Photosensitivity and Joint Dysfunction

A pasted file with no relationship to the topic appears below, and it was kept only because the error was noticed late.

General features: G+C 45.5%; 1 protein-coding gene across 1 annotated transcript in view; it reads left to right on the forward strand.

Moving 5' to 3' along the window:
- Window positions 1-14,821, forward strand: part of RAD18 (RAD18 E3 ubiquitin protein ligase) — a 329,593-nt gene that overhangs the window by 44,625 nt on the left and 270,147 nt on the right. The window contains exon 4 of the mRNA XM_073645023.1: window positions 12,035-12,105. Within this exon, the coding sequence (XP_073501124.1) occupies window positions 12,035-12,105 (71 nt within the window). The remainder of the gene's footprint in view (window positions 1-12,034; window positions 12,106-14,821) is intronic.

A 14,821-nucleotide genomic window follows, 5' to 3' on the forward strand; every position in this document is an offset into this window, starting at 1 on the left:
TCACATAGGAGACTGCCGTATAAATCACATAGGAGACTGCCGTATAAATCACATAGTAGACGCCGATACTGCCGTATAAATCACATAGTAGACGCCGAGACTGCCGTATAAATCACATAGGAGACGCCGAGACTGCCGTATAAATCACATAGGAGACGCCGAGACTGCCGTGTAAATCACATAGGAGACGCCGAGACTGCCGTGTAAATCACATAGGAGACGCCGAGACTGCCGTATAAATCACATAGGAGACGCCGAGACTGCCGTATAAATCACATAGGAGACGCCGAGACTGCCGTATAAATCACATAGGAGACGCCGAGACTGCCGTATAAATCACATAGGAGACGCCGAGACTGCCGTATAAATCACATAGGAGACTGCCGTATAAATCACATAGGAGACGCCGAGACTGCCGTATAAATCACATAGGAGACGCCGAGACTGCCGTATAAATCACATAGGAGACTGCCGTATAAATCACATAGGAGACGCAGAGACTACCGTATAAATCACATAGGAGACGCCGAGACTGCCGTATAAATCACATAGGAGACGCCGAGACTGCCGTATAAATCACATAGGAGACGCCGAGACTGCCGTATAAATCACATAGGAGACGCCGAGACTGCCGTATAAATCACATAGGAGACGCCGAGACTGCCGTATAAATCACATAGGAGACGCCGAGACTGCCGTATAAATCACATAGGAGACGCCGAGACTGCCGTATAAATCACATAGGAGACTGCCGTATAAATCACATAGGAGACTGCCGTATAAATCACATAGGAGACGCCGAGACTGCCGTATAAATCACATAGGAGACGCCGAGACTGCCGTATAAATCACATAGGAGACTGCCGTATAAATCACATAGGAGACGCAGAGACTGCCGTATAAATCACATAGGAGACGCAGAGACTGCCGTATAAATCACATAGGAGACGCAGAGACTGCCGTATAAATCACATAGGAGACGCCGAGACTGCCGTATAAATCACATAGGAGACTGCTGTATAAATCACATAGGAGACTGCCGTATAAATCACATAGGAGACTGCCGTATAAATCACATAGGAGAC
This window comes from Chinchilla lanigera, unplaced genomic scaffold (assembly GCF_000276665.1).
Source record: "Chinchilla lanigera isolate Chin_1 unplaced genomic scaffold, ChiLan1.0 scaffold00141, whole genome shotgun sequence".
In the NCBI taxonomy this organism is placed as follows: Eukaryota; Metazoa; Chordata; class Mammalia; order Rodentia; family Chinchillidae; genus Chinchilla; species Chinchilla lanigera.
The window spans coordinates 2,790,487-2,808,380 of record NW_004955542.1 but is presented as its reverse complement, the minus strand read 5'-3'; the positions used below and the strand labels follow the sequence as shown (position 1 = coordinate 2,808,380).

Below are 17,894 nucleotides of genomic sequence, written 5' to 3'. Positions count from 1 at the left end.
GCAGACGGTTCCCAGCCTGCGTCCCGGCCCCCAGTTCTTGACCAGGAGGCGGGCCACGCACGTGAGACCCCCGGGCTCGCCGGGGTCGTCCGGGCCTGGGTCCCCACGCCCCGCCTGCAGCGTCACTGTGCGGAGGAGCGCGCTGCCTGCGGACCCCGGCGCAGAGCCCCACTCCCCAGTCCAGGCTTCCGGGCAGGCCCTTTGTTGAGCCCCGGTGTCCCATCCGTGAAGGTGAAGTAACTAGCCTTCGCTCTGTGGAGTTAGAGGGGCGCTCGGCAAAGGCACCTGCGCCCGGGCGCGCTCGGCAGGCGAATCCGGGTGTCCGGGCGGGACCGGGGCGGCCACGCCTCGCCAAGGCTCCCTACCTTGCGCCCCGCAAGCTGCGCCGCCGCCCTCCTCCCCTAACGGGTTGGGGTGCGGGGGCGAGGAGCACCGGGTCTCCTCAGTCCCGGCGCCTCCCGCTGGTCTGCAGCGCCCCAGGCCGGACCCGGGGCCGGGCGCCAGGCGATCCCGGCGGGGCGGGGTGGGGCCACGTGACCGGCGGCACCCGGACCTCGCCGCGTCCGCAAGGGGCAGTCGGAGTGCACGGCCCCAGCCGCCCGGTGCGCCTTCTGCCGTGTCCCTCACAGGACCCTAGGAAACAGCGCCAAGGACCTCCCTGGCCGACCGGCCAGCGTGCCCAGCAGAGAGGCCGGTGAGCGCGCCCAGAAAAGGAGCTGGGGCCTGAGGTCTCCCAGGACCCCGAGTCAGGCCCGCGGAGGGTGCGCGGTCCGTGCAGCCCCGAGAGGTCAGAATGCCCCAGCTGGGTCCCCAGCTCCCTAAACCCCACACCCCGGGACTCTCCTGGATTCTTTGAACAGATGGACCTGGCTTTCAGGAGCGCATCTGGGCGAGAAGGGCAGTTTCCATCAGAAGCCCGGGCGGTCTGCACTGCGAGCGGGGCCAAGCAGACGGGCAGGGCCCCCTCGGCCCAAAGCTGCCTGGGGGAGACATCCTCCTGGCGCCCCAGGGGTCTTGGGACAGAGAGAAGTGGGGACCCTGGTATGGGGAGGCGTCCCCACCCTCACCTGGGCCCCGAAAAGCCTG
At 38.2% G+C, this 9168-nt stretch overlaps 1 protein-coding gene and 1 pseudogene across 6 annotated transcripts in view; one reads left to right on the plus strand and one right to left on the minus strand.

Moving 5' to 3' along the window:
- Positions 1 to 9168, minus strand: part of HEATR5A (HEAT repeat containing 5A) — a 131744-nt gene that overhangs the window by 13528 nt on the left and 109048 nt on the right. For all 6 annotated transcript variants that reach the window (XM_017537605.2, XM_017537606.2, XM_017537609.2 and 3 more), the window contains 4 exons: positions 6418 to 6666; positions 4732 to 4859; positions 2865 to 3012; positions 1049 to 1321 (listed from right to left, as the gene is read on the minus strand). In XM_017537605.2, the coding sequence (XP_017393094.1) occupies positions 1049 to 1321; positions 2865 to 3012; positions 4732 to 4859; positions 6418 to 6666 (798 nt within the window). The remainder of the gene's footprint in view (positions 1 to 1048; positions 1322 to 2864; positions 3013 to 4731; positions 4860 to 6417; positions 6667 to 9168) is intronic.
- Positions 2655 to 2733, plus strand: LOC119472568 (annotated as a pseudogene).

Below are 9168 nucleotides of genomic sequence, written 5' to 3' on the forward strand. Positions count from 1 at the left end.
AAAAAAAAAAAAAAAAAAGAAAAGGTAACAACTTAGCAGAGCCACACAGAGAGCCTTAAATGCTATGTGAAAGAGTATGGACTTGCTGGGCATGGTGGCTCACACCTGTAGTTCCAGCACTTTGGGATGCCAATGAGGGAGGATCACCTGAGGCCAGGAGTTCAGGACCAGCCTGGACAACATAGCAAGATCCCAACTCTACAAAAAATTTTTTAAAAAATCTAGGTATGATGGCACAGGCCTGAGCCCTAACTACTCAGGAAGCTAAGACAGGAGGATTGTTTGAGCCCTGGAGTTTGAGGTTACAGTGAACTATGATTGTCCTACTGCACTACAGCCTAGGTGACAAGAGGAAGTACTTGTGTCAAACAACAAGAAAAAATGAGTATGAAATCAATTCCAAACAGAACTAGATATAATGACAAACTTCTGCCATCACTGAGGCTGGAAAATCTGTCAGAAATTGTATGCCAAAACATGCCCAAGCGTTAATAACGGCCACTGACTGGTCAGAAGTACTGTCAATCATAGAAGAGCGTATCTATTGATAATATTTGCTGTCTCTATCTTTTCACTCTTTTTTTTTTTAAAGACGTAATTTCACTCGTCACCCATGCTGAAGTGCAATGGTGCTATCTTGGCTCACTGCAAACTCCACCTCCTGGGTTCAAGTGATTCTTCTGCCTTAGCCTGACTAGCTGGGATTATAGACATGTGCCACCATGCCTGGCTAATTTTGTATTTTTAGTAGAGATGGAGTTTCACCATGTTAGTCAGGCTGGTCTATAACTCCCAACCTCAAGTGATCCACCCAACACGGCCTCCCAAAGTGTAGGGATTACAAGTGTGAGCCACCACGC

Cutaneous photosensitivity may be associated with joint dysfunction in five separate ways. Photosensitivity may cause joint dysfunction through physical inhibition of flexion or extension following cutaneous damage, such as in congenital erythropoietic porphyria, erythropoietic protoporphyria, polymorphic light eruption and chronic actinic dermatitis. The disruption may be permanent as in congenital erythropoietic porphyria, but more commonly resolves, as in the other conditions. Secondly, photosensitivity may lead to a disease causing joint dysfunction, and this appears to be the case with both lupus erythe- matous and dermatomyositis in certain instances. In other words exposure to ultraviolet causes cutaneous changes, which may in certain circumstances lead to the diseases of lupus or dermatomyositis, which then causes the joint dysfunction. A further association is that diseases which demonstrate photosensitivity may by chance have joint dysfunction as part of that disease, but not clearly linked directly to the photosensitivity. Such disorders are psoriasis, acne rarely, and drug photosensitivity. Yet another way in which photosensitivity may be associated with joint dysfunction is that light may be used to treat the disease which causes the joint dysfunction, such as for example in the UVA phototherapy of lupus, albeit an uncommon mechanism of treating that disease. Other diseases in this category are psoriasis, rarely acne, polymorphic light eruption, chronic actinic dermatitis and solar urticaria, all conditions associated with joint dysfunction which may be treated with light therapy. Finally the joint dysfunction itself of lupus may occasionally respond to UVA phototherapy.